“LIKE some slumbering giant we are going to rise and ping off the guy-ropes of self-doubt and negativity,” said Boris Johnson yesterday in his classic, colourful style, stealing a picturesque idea from Gulliver’s Travels.

In Jonathan Swift’s 1726 novel, the traveller washes up on a beach and, exhausted, falls asleep. While he kips, the little people of Lilliput come out and tie him down, even stringing out his famous hair.

When he escapes, pinging off the guy-ropes, he discovers that the little people are embroiled in an intractable row: should you break a boiled egg at the big end or the small end? The row was dividing families and tearing up the country, and was every bit as serious as Brexit.

But the guy-ropes of Parliamentary mathematics that tied Theresa May bind Mr Johnson even tighter. A Conservative MP who faces sexual assault charges has been suspended, reducing Mr Johnson’s working majority to just two, even with the Democratic Unionists’ backing.

And on August 1, a by-election in Brecon could be won by the Lib Dems which would reduce the majority to just one.

So all that has changed since Britain last failed to leave the EU is the personality of the guy at the top – will his celebrity stardust, his blond burst of energy, be enough to enable Britain to shake off the shackles of doubt that dogged Mrs May’s grey days? Here are two contrasting scenarios…

Sunlit uplands

For the first time, a Prime Minister who actually believes in Brexit is bouncing with optimism and positivity, leading the UK in negotiations with the EU. Seeing that Mr Johnson is super-serious about leaving on October 31, the EU is obliged to negotiate to save Ireland and its own, fragile economy from the ravages of a no-deal, so it gives Mr Johnson some concessions.

They may only be cosmetic, but they are enough to allow Mr Johnson to use his showmanship to steer the withdrawal deal through Parliament. He has the European Research Group (ERG) – who destroyed Mrs May – on side and he has been astute enough to win over a handful Labour MPs in leave seats.

This busts the guy-ropes, and Britain successfully leaves on October 31 with a deal – which also slays the spectre of the Brexit Party. Mr Johnson calls a spring election to give him a mandate to negotiate Britain’s long-term relationship with the EU. He wins a landslide – a BoJo bonanza.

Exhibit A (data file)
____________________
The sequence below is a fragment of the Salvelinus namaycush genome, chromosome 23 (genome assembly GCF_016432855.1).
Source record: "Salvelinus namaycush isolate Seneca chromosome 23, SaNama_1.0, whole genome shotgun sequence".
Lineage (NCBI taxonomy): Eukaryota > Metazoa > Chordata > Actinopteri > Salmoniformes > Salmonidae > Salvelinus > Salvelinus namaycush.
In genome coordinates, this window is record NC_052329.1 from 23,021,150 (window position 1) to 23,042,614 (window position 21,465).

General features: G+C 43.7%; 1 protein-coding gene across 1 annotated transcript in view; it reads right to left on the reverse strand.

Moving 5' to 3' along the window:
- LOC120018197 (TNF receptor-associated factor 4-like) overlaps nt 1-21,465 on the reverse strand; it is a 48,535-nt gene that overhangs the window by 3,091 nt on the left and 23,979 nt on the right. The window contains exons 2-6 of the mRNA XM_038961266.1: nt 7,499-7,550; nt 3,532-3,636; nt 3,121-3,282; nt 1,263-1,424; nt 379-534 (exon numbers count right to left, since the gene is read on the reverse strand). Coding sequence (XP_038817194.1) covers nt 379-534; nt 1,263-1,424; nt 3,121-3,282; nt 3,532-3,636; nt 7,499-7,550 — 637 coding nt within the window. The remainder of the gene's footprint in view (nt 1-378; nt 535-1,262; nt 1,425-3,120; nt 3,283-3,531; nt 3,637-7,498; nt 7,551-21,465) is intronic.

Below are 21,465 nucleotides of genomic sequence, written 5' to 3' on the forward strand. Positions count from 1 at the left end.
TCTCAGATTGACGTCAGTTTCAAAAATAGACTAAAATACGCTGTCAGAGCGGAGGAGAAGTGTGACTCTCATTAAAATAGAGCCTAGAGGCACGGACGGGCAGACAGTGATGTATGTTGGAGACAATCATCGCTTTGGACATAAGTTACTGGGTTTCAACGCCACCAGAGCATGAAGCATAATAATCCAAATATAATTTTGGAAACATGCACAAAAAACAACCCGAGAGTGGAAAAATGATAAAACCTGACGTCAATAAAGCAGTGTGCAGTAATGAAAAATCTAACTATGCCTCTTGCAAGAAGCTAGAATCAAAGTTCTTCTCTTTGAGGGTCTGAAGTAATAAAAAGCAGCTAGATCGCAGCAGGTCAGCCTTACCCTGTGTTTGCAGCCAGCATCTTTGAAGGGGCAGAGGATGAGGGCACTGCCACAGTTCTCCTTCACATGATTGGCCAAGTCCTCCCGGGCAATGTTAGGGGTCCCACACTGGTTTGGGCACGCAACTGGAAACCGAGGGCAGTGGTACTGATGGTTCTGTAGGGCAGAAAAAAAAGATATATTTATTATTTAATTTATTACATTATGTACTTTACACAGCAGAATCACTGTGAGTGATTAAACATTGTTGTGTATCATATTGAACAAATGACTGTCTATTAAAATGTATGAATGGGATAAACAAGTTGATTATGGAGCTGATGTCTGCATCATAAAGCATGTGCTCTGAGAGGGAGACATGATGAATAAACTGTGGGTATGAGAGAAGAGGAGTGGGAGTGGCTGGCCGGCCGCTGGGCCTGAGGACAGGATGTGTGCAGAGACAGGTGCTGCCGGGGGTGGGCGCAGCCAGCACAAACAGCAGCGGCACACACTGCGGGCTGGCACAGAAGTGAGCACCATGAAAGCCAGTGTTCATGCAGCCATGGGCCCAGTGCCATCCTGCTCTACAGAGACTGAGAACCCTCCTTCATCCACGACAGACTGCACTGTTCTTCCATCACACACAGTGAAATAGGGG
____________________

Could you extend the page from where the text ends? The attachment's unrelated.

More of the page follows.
Stormy times

The EU cannot alter the backstop – it cannot cut one of its own members, the Republic of Ireland, adrift. It cannot give Mr Johnson meaningful changes – even as he plunges towards a no-deal Brexit on October 31.

But, although he has the ERG’s support, he has created another group of Tory rebels centred on former Chancellor Philip Hammond who believe that no-deal would be catastrophically disastrous to Britain and the EU. Because of this group’s opposition, Mr Johnson cannot get no-deal through the Commons and, because of last week’s vote on prorogation, he cannot suspend Parliament and crash out.

He is unable to move – the guy-ropes have got him. As he lies there in mid-October, he faces a vote of confidence, which he knows he will lose. His defeat will allow the formation of a coalition government, led by Keir Starmer, Philip Hammond or Yvette Cooper, which will come together to call a second referendum.

As this could mean the end of Brexit, Mr Johnson calls a general election in a bid to ping off the guy-ropes tying him down.

It is a huge gamble which, if he loses, means he would fail even to serve 119 days and so become the shortest lived Prime Minister in British history. Personally, it is a huge gamble: in his own seat, Uxbridge and South Ruslip, he has a majority of just 5,034 – the smallest majority of any Prime Minister since Labour’s Ramsay McDonald in 1924. His constituency borders on the proposed third Heathrow runway – previously, Mr Johnson said he would lie with his constituents in front of the bulldozers to stop it, but has now reversed that position. He would be vulnerable to a well-organised remain-orientated Lib Dem or Green.

But in the country as a whole, he sees Labour as unelectable – it is a party dedicated to in-fighting without a coherent Brexit policy and which has alienated its moderate supporters by expelling good-natured people like the former North-West Durham MP Hilary Armstrong.

The gamble, then, is taking on Nigel Farage’s Brexit Party. Mr Johnson will use his golden-topped stardust to present himself as the only candidate who can save Brexit. Even though in places like the North-East, voters may prefer to entrust Mr Farage to deliver rather than the Tories, Mr Johnson dreams that the rest of the country gives him the numbers to finally break free of the guy-ropes.

From this distance, it seems impossible to predict an outcome, although anyone who has struggled through Gulliver's Travels will known that when Gulliver initially breaks off the little ropes he is given a hero’s welcome, but he is soon condemned as a traitor, sentenced to blinding and has to flee across the sea to save himself.